When Juliet’s estranged sister, Lily, returns in fear for her life, Juliet suspects something far more sinister than a simple break-in gone wrong. Before Juliet can get any answers, Lily vanishes once more.
Juliet only knew Karl Weiss as a loving grandfather, a German soldier who emigrated to Australia to build a new life. What was he hiding that could have led to his murder? While attempting to find out, Juliet uncovers some disturbing secrets from WWII that will put both her and her sister’s lives in danger …
Gripping. Tense. Mysterious. Inheritance of Secrets links the crimes of the present to the secrets of the past and asks how far would you go to keep a promise?
Published by HarperCollins – AU
Released 20th April 2020
About the Author:
Sonya Bates is a Canadian writer who has made South Australia her home since 1997. She studied linguistics at the University of Victoria before obtaining a Masters degree in speech-language pathology at Dalhousie University in Halifax, Canada. Having worked with children with communication difficulties for over twenty-five years, she now enjoys sharing her knowledge with speech pathology students as a part-time clinical educator. When her two daughters were young, she started writing for children and has published several children’s books. Inheritance of Secrets is her debut adult novel, which was shortlisted as an unpublished manuscript in the inaugural Banjo Prize in 2018.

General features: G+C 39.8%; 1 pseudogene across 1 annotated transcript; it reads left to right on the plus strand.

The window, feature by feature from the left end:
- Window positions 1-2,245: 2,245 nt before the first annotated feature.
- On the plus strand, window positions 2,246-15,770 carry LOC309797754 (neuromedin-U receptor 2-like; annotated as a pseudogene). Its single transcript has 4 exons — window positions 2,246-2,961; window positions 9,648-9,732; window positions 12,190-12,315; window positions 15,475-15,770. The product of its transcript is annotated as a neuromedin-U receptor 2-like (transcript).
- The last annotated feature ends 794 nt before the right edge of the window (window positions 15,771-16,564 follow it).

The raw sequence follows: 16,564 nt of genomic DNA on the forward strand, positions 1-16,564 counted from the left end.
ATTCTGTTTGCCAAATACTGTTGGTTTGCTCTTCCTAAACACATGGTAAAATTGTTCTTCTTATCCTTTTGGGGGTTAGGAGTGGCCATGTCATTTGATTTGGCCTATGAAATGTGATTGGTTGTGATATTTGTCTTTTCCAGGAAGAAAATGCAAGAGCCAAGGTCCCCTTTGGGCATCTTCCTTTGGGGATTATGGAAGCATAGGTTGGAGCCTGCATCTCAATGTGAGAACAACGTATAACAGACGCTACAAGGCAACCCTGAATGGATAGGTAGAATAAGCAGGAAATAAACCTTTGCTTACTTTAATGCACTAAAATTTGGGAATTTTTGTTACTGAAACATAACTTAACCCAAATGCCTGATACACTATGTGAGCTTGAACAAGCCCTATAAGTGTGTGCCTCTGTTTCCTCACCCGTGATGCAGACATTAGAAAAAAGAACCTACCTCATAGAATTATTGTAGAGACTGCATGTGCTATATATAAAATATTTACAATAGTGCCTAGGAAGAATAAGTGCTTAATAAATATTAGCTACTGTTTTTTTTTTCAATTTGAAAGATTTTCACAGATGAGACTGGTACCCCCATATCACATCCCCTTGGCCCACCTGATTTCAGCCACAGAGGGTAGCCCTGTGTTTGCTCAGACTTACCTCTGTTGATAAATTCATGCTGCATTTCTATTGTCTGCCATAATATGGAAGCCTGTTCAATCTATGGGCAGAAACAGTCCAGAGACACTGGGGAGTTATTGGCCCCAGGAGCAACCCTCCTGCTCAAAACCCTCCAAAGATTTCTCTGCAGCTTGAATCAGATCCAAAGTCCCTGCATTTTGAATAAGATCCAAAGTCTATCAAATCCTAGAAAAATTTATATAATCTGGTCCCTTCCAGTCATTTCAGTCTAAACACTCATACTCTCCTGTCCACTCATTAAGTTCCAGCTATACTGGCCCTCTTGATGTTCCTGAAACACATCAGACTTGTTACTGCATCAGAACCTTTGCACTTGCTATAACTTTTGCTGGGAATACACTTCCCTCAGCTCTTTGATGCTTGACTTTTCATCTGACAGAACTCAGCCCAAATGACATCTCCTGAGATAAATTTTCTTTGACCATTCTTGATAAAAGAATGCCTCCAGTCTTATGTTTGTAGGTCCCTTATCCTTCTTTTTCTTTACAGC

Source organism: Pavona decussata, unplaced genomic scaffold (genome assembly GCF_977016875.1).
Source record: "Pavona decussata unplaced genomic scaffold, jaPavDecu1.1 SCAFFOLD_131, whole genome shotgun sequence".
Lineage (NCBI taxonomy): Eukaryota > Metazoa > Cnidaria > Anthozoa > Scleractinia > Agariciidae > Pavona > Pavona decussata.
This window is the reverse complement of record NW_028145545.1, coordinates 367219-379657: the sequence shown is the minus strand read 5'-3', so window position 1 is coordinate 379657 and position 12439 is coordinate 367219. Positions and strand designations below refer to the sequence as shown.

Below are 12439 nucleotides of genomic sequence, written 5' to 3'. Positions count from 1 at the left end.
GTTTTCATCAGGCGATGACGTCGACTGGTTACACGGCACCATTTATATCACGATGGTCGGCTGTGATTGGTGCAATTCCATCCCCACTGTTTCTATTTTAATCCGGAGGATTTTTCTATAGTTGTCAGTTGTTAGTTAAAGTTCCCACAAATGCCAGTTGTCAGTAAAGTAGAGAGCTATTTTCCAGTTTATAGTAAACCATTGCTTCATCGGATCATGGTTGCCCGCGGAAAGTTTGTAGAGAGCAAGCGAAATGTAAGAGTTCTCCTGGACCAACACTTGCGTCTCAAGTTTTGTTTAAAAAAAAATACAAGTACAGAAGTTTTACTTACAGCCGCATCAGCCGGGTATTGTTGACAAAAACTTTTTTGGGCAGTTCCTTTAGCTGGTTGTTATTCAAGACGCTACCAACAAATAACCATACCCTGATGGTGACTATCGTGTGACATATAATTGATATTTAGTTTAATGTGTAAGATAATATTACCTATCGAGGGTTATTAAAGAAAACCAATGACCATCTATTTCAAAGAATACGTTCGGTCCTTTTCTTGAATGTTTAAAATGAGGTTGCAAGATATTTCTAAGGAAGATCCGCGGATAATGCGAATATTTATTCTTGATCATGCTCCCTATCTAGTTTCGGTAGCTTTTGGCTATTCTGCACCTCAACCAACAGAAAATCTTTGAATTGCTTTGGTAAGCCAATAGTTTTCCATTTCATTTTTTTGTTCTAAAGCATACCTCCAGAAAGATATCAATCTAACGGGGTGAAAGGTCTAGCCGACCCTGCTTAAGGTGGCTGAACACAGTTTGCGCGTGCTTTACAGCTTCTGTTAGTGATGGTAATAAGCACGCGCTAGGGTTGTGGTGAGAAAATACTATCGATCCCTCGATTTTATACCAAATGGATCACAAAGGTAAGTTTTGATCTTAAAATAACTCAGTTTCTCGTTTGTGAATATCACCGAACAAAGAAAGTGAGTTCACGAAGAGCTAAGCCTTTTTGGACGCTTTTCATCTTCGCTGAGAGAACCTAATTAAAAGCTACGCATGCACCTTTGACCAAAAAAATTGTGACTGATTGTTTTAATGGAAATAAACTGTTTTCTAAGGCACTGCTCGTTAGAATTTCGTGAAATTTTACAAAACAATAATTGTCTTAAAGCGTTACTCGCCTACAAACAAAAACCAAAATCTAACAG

5 thoughts on “Author Talks: Sonya Bates on the transition from Children’s Fiction to Crime Thriller”
Interesting transition to make, thanks I enjoyed this.
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Do you have the book for review?
I just finished this book. It was a ‘turn-on-your-head’ for me. It’s all about perspective, angle, point of view… I wanted to put the book down and forget about it. But the author (her voice, dynamics, way with characters) made me to read it in one go…
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That is high praise! I rarely read a book in one go unless it’s utterly exceptional.